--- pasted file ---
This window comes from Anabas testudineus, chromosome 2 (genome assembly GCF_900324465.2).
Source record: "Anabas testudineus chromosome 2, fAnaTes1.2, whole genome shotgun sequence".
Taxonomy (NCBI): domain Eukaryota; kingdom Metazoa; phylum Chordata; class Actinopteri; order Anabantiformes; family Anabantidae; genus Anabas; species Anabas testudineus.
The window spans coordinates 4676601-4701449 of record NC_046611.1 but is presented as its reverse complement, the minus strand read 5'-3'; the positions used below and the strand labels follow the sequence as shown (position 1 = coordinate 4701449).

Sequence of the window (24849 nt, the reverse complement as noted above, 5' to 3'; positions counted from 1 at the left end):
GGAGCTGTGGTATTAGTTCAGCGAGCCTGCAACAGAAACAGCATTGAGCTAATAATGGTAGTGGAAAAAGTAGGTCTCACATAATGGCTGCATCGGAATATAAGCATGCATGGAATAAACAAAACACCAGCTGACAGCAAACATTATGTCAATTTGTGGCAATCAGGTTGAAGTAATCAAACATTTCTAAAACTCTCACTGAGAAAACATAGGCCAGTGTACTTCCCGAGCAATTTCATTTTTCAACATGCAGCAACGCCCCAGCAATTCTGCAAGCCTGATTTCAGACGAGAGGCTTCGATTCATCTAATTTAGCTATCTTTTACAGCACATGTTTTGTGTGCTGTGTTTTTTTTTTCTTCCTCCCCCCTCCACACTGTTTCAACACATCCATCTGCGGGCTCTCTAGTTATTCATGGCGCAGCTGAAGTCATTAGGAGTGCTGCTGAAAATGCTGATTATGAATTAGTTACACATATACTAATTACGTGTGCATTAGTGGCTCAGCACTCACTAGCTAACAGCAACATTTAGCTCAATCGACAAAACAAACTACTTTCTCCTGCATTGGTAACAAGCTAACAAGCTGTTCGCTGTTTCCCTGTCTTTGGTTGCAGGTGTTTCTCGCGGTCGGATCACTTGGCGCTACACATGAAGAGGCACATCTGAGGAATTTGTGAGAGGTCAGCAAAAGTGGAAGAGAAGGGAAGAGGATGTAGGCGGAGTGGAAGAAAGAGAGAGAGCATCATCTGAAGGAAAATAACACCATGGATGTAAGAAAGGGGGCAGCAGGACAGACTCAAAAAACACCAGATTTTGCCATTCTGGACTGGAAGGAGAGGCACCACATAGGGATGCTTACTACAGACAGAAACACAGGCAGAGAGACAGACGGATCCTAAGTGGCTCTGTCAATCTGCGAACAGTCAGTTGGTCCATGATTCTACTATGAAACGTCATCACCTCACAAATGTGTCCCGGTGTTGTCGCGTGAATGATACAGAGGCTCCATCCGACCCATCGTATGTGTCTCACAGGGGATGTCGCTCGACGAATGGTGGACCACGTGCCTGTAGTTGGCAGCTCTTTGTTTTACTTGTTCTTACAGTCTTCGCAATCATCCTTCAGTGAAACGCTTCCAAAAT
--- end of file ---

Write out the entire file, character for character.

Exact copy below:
This window comes from Anabas testudineus, chromosome 2 (genome assembly GCF_900324465.2).
Source record: "Anabas testudineus chromosome 2, fAnaTes1.2, whole genome shotgun sequence".
Taxonomy (NCBI): domain Eukaryota; kingdom Metazoa; phylum Chordata; class Actinopteri; order Anabantiformes; family Anabantidae; genus Anabas; species Anabas testudineus.
The window spans coordinates 4676601-4701449 of record NC_046611.1 but is presented as its reverse complement, the minus strand read 5'-3'; the positions used below and the strand labels follow the sequence as shown (position 1 = coordinate 4701449).

Sequence of the window (24849 nt, the reverse complement as noted above, 5' to 3'; positions counted from 1 at the left end):
GGAGCTGTGGTATTAGTTCAGCGAGCCTGCAACAGAAACAGCATTGAGCTAATAATGGTAGTGGAAAAAGTAGGTCTCACATAATGGCTGCATCGGAATATAAGCATGCATGGAATAAACAAAACACCAGCTGACAGCAAACATTATGTCAATTTGTGGCAATCAGGTTGAAGTAATCAAACATTTCTAAAACTCTCACTGAGAAAACATAGGCCAGTGTACTTCCCGAGCAATTTCATTTTTCAACATGCAGCAACGCCCCAGCAATTCTGCAAGCCTGATTTCAGACGAGAGGCTTCGATTCATCTAATTTAGCTATCTTTTACAGCACATGTTTTGTGTGCTGTGTTTTTTTTTTCTTCCTCCCCCCTCCACACTGTTTCAACACATCCATCTGCGGGCTCTCTAGTTATTCATGGCGCAGCTGAAGTCATTAGGAGTGCTGCTGAAAATGCTGATTATGAATTAGTTACACATATACTAATTACGTGTGCATTAGTGGCTCAGCACTCACTAGCTAACAGCAACATTTAGCTCAATCGACAAAACAAACTACTTTCTCCTGCATTGGTAACAAGCTAACAAGCTGTTCGCTGTTTCCCTGTCTTTGGTTGCAGGTGTTTCTCGCGGTCGGATCACTTGGCGCTACACATGAAGAGGCACATCTGAGGAATTTGTGAGAGGTCAGCAAAAGTGGAAGAGAAGGGAAGAGGATGTAGGCGGAGTGGAAGAAAGAGAGAGAGCATCATCTGAAGGAAAATAACACCATGGATGTAAGAAAGGGGGCAGCAGGACAGACTCAAAAAACACCAGATTTTGCCATTCTGGACTGGAAGGAGAGGCACCACATAGGGATGCTTACTACAGACAGAAACACAGGCAGAGAGACAGACGGATCCTAAGTGGCTCTGTCAATCTGCGAACAGTCAGTTGGTCCATGATTCTACTATGAAACGTCATCACCTCACAAATGTGTCCCGGTGTTGTCGCGTGAATGATACAGAGGCTCCATCCGACCCATCGTATGTGTCTCACAGGGGATGTCGCTCGACGAATGGTGGACCACGTGCCTGTAGTTGGCAGCTCTTTGTTTTACTTGTTCTTACAGTCTTCGCAATCATCCTTCAGTGAAACGCTTCCAAAAT